This Year is Different

For some reason we never did the whole simanim thing at our house over Rosh Hashanna. No head of a fish or sheep on the table,  but we always ate a pomegranate and dipped apple in the honey. The kids never went for the challah with the raisins, and this year, seeing as I am going to be baking the challahs, I will make a few small ones without raisins for them, and the bigger ones with raisins for me and my KoD.

I was wondering what you do for the simanim, how you prepare all of these different foods, if you have added your own traditions and what they are. For example –  do you eat lettuce, raisins and celery so you can say “Let Us have a Raise in Salary” (ok, not my joke, but people actually do this…). This is the first year I plan to do all of the simanim and I need as many ideas as I can get.

and what do you do for the “gourd”?

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18 responses to “This Year is Different

  1. Gourd, i believe is squash & my husband likes to tease about “lettuce, 1/2 a raisin & celery”

    Shana tova to all!

  2. AFAIK, gourd can be pumpkin or other squash. I’ve tried a few pumpkin recipes for Rosh Hashana’s past, and so far this kugel recipe is my favorite:

    Plus, how can you not LOL when they tell you to “demolish the pumpkin”…? 😉

  3. We do them all. You never know what is going to work and I need all the help I can get!!

  4. We don’t do the simanim but I have an awesome butternut squash kugel recipe if you want it for the “gourd” thing.

  5. I don’t think most Ashkenazim outside of Israel did more than what you did.

  6. G6 – would love the recipe –
    KoD, would you eat a butternut squash kugel?

  7. * Exported from MasterCook *

    Butternut Squash Kugel

    Amount Measure Ingredient — Preparation Method
    ——– ———— ——————————–
    2 butternut squash
    1 cup sugar
    1 cup parve milk
    1 cup flour
    5 eggs

    Cut the squash in half and bake until soft.

    Put all ingredients including squash (not cinnamon) in a food processor (or mash by hand).

    Place in two square or one 9″ x 13″ pan. Sprinkle with cinnamon.

    Bake at 350° for one hour.

    Freezes well.

  8. 5 eggs?? can one use eggbeaters or something?

    other than that it sounds easy and divine!

  9. My parents also only did the apples and honey and pomegranates thing, as did most families I know. It seems to have come into fashion to do the simanim and here in Israel people are especially into it. I think it’s fun to gross out my kids with fish heads on the table. We do carrot salad, cabbage salad, beet salad and others, can’t remember them now.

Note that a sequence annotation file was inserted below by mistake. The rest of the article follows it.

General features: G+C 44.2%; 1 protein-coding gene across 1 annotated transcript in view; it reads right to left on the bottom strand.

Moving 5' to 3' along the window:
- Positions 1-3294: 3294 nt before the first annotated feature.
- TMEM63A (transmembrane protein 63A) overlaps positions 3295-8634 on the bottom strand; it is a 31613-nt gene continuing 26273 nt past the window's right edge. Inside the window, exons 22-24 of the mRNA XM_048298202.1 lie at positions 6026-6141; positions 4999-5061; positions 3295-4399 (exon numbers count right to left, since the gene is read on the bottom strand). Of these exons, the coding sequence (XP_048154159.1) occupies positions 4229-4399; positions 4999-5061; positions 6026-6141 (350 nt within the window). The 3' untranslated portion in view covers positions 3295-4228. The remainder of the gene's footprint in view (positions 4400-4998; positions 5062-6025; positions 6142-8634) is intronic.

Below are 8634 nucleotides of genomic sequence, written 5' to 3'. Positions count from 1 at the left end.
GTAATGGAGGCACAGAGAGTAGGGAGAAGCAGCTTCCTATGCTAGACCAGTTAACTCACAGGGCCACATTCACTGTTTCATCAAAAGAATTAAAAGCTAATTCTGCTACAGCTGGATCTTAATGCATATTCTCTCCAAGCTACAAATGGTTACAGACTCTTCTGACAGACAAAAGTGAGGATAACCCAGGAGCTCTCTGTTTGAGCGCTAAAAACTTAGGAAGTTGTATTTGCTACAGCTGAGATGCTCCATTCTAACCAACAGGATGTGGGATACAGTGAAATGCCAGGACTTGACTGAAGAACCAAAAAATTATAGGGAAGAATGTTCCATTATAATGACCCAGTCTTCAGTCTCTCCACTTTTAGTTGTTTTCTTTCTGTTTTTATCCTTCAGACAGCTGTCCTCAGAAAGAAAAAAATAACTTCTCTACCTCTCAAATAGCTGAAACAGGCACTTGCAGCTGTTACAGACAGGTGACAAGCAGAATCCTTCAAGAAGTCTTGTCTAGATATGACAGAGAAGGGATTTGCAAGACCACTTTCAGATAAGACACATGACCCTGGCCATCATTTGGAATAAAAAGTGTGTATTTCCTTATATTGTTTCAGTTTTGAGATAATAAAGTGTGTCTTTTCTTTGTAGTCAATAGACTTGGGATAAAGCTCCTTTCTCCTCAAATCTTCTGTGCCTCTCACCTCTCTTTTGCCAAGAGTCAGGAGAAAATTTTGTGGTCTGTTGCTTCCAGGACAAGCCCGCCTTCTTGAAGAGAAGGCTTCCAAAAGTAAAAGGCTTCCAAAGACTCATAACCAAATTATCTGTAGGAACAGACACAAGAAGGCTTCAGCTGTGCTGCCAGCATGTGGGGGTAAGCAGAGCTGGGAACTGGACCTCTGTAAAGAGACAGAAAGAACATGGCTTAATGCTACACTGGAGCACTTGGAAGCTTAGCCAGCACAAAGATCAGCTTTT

Shana Tova!

  10. I put out a head of garlic instead of a fish head. I also do Moroccan carrot salad, and cut the carrots in circles which is supposed to be a sign for coins, money. I think Aish or Chabad have a whole article about the simanim on their site.

  11. We do the typical and traditional. Apples dipped in honey, round challa with honey, and pomegranates.

  12. Wow, I’m getting some very good ideas here…we are having a low budget holiday here fitting with our “prairie years lifestyle” (eg young and poor) but the squash kugel sounds great…we do the standard apple & honey and pomengranate….i think i will definitely cut carrots into circles as we need all the gold coins we can get!!

  13. When my wife and I are at my BIL’s family (all Temanim), they are very big on simanim. I think they have 7 simanim or so, dates, of course, being one of them. I don’t remember all the rest of them, but I seem to recall a sweet rice dish with nuts and other stuff in it. Maybe a sweet meat dish of some sort.

  14. I don’t ever recall having pomegranates for Rosh Hashanah when I was growing up. Just apple/honey, round challah, and other round/sweet foods.

    • My dad grew up in Kfar Sirkin (near Petach Tikvah) and they had a Rimon tree (maybe more than 1) nearby and ate them regularly, including on Rosh Hashanah. He always tells us about the sharpened tin can on a stick that he used to get them down from the tree.

      Here is the USA, 30-40 years ago, we only got fruit when it was in season. Back then, they didn’t have good ways to ship “exotic” fruits for long distances while still keeping them edible.

  15. welcome to the club. It’s actually a gemara based minhag.

    I wrote a post about the origins of simanim and superstitions in halacha.

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